Children find it hard to understand what is not visible. Visual learning improves the pupils' understanding of functionality and by seeing the whole of something, children are able to understand the parts. The research results indicated that the pupils had a strong preference for visual and kinesthetic learning, with 85% of the pupils preferring seeing and doing, while only 15% of pupils preferred hearing.
"Teachers talk a lot and you just sort of tune out, but when you see things it is there and suddenly it all makes sense." - Pupil comment
Complex concepts become more easily digested when reduced to imagery. The research results suggested that the 3D animated models were able to represent information in the most economical manner to facilitate learning and comprehension, thus simplifying complex, abstract and impossibly large amounts of information into a coherent form. By rendering the world visually, the children were able to understand greater levels of complexity, as the animations allowed the pupils to see structures and to see how things worked. In particular, the 3D animations made it possible for pupils to move rapidly from the whole structure to various parts of the structure, including to the microscopic and cellular levels. This process of amplification and simplification seemed to be particularly effective as an aide to understanding.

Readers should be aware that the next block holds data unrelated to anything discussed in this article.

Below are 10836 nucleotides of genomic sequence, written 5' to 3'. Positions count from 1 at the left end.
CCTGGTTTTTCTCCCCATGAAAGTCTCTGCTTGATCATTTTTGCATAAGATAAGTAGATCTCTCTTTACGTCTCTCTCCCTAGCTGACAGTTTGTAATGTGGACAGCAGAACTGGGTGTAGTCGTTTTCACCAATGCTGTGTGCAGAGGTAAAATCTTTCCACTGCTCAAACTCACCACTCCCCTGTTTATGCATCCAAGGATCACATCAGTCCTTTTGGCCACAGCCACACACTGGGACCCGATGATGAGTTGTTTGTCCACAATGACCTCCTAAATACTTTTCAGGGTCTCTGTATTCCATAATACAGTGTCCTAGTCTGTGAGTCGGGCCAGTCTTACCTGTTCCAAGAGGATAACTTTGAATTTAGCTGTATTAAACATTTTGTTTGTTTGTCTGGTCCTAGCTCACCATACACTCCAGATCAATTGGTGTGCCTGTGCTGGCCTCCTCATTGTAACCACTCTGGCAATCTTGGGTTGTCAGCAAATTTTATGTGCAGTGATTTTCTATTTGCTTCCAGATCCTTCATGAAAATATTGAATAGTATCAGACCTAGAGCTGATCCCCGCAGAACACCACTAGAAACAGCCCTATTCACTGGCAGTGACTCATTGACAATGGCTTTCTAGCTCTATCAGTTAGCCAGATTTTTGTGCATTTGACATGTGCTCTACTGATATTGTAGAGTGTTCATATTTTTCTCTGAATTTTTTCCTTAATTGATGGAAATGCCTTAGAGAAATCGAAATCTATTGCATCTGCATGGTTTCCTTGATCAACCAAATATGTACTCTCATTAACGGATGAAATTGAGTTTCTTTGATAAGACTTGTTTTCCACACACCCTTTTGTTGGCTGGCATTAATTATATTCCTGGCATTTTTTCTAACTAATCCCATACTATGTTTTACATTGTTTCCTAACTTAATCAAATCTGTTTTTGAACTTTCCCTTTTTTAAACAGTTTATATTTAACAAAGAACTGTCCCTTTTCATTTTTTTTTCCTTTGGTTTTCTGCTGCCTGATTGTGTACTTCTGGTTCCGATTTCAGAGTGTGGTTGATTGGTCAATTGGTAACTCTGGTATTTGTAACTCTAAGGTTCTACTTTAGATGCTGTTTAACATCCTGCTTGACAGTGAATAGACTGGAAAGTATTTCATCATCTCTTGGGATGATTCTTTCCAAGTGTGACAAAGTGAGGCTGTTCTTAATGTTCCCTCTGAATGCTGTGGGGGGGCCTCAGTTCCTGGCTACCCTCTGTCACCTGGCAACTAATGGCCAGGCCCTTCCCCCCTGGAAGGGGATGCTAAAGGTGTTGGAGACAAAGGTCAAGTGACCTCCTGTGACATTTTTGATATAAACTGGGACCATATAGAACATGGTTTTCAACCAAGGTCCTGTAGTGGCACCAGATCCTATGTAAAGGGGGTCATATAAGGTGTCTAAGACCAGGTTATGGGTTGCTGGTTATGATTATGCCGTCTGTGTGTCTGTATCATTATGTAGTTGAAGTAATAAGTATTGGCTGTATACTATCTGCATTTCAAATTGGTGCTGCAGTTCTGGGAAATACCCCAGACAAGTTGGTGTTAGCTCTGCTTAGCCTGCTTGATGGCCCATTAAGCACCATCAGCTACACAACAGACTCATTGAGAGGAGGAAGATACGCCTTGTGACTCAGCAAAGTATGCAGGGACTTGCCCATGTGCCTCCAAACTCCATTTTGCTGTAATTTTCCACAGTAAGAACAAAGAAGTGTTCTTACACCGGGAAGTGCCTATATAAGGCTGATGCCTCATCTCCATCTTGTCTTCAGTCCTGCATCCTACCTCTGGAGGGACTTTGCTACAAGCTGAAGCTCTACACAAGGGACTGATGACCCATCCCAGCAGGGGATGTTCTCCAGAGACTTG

"The 3D comes in to the lesson... Makes an infinite difference and then goes back again. It really makes a phenomenal difference." - Teacher comment "It gives the pupils a better chance to visualize various parts of the lesson. The children can easily imagine and it makes these imaginings visual." - Teacher comment
The 3D content in the classroom appears to 'come out to' the pupils. The deepest 3D and the most animated content appeared to have the greatest effect on learning and retention. These highly vivid experiences make the learning very captivating to the senses. During class observations, 33% of the pupils reached out or used body mirroring with the 3D, particularly when objects appeared to come towards them and where there was heightened depth.
|Contents:||Children and 3D||The Importance of 3D||Classroom Impact||Strategies for Implementation|
|Fun Classroom 3D||The Research|